To solve the problem of rampant, unregulated fast fashion production, we’ll need to do more than make smarter consumer choices. Although making sustainable personal choices is important (and the following paragraphs detail how you can do that), this type of national and global waste must be addressed with legislation and policy change. 350 Colorado’s work to keep fossil fuels in the ground is also a way to curb fast fashion’s negative impacts. Reducing the availability of fossil fuels means fast fashion companies won’t be able to make cheap, disposable clothing out of it, and it will remove their incentive to manufacture clothing that will end up unsold, in a landfill. 

In addition to advocating to keep oil and gas in the ground, you can also support calls for tighter regulations on the fast fashion industry. Another possible intervention is moving from an extractive economy to a regenerative economy. In doing this, we will stop exploiting our workers, natural resources, and environment and can build the community up by shifting the power to the local level. 

How to be a more conscious consumer

Although collective organization is the most important tactic in fighting fast fashion and inspiring large-scale systemic change, it’s also important that your personal purchase decisions align with your values. As with the Three R’s, the first two are the most important – Reduce and Reuse. Reduce the amount you buy, and rewear what you already own. The unethical practices of the fast fashion industry are pervasive, but there are ways to be a more conscious consumer and support sustainable brands. 

Buying secondhand is the most sustainable way to shop! Not sure where to start? Here are some second-hand stores to check out: 
  • Heady Bauer & Apocalypse
    • Local secondhand shops located in Boulder, CO
  • Depop, Poshmark, Curtsy, & thredUp 
    • Online secondhand shops (also have apps)
  • Happy Planet Apparel
    • Sells thrifted and upcycled items on their website and their instagram!
  • Fomeno 
    • This company is in the process of creating an app to make shopping secondhand more accessible. The app is launching in December!! Sign up for their newsletter on their website to get notified when it is released!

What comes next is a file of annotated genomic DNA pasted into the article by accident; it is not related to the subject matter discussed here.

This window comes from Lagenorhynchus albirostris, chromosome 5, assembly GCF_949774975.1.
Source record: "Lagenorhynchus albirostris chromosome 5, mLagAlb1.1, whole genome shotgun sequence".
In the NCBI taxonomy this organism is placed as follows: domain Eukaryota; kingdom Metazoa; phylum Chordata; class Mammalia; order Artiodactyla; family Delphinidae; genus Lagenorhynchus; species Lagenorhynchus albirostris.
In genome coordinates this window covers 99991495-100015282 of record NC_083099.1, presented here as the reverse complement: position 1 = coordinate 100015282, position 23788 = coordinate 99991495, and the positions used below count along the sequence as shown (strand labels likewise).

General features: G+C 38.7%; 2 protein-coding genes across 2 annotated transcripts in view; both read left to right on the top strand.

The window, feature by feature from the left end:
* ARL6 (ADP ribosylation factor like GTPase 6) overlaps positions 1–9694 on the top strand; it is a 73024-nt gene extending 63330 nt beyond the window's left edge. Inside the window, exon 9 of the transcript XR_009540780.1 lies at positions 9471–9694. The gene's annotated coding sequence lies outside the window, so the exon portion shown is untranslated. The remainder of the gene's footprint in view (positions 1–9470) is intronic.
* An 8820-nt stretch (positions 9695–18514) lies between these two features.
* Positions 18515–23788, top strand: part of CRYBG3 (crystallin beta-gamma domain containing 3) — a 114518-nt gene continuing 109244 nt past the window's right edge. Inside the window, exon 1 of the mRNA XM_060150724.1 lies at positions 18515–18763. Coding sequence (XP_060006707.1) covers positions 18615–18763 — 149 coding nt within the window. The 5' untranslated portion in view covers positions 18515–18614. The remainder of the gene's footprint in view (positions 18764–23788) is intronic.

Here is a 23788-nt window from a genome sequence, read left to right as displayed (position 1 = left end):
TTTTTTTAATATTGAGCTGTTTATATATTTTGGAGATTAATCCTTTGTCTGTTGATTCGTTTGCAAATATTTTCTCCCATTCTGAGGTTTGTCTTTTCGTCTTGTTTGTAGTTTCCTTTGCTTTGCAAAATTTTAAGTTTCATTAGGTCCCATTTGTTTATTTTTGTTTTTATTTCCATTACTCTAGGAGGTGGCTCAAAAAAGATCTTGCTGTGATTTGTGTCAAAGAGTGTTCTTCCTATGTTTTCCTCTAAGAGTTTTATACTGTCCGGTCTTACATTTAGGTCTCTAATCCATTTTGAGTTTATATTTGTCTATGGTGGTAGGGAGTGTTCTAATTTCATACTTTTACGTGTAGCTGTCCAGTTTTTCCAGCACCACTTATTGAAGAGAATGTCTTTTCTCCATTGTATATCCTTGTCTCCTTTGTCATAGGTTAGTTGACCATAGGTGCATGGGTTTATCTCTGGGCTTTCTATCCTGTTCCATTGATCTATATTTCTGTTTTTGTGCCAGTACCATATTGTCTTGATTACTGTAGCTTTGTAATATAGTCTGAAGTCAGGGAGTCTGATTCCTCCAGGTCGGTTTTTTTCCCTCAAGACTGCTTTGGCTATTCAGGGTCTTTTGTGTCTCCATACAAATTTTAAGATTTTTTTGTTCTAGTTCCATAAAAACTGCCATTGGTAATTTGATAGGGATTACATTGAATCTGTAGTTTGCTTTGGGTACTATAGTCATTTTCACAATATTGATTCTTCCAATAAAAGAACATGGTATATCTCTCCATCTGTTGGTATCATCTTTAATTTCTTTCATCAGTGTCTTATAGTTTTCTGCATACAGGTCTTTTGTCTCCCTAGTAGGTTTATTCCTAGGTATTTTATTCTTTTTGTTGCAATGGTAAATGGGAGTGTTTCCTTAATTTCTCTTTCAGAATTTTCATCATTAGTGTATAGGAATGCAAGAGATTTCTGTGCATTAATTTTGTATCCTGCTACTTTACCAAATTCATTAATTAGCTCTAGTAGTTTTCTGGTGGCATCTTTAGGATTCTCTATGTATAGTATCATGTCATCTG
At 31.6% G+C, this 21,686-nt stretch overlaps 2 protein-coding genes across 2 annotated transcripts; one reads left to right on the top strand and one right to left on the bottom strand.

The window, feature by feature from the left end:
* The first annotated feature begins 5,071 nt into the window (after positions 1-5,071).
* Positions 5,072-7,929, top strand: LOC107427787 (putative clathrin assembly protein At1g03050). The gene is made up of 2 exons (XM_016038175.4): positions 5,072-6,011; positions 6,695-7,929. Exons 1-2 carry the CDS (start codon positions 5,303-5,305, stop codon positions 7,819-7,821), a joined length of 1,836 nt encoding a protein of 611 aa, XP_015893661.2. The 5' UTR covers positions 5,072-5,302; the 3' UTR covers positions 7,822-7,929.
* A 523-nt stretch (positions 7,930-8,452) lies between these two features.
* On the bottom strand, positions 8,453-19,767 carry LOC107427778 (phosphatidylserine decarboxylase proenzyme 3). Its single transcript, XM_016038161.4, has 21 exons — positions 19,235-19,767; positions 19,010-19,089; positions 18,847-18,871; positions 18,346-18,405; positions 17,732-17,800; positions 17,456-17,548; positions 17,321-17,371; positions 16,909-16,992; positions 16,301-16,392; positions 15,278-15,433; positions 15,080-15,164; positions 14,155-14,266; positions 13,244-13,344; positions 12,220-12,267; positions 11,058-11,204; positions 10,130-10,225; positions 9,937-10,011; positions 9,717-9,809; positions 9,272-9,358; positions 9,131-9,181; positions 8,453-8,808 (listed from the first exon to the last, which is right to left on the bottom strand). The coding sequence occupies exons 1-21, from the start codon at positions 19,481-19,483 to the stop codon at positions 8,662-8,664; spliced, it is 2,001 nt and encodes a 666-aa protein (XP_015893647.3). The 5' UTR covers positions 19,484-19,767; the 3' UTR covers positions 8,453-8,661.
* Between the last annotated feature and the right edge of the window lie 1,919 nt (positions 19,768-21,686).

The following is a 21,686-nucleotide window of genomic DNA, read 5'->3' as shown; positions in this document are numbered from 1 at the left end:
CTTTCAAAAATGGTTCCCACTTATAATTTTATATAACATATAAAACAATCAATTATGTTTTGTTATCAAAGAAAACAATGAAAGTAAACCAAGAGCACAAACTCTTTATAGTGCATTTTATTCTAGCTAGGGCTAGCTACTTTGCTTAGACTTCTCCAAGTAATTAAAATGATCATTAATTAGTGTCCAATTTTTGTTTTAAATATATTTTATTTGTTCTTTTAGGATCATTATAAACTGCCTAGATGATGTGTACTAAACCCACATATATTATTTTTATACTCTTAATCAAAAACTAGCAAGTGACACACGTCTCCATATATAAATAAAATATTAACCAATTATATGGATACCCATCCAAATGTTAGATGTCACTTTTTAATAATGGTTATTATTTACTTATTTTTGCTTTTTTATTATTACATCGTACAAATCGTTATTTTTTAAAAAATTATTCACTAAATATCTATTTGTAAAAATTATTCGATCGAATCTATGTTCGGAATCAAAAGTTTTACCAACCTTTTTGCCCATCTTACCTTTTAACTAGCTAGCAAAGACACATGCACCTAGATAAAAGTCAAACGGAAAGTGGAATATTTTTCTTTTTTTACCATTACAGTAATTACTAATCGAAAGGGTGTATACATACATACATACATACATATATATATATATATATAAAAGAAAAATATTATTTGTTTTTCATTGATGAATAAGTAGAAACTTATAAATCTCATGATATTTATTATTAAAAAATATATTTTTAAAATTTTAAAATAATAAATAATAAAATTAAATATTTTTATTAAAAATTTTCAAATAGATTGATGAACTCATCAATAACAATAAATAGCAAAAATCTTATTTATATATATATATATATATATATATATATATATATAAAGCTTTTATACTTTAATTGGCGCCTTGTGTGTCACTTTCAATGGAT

• Local thrift stores, estate sales, and yard sales are also great options for shopping secondhand!
When deciding whether to purchase a new item, refer to Apocalypse’s Conscious Consumer Guide outlined below:
  1. Do you already own a similar piece?
  2. Can you think of 3 outfits that incorporate this piece?
  3. Do you really need this piece?
  4. Can you find this piece second-hand?
  5. Does the price reflect ethical production?
  6. What materials is the piece made of?
  7. Would you buy this piece if it were full price?

Utilizing these guidelines can not only help save your money, but can help support ethical brands and limit the amount of clothing we consume. If you have the privilege of affording ethical brands, consider supporting companies that have strong environmental and social standards. 

Here are some guides that share sustainable shops! 

The good shopping guide for fashion retailers & their ethical rating table

If you are ever unsure of a brand’s ethical rating, you can also use good on you’s brand directory

In conclusion, remember that each purchasing decision made is also a decision to either support or degrade the environment and local communities. Many environmentalists may not realize the impact of clothing choices, and now is the time to make informed decisions and advocate for a more sustainable future. 

About the Author

Katessia Robertson is an Intern with 350 Colorado and student at the Graduate School of Social Work at the University of Denver. Katessia has a second internship with fomeno and also owns her own small business selling secondhand clothes. She moved to Colorado from Indianapolis, Indiana about five months ago and spends her free time exploring Colorado, thrifting, playing board games, and spending time with friends. Katessia is very passionate about sustainable fashion and was very happy to write this piece and share their passion with all of you!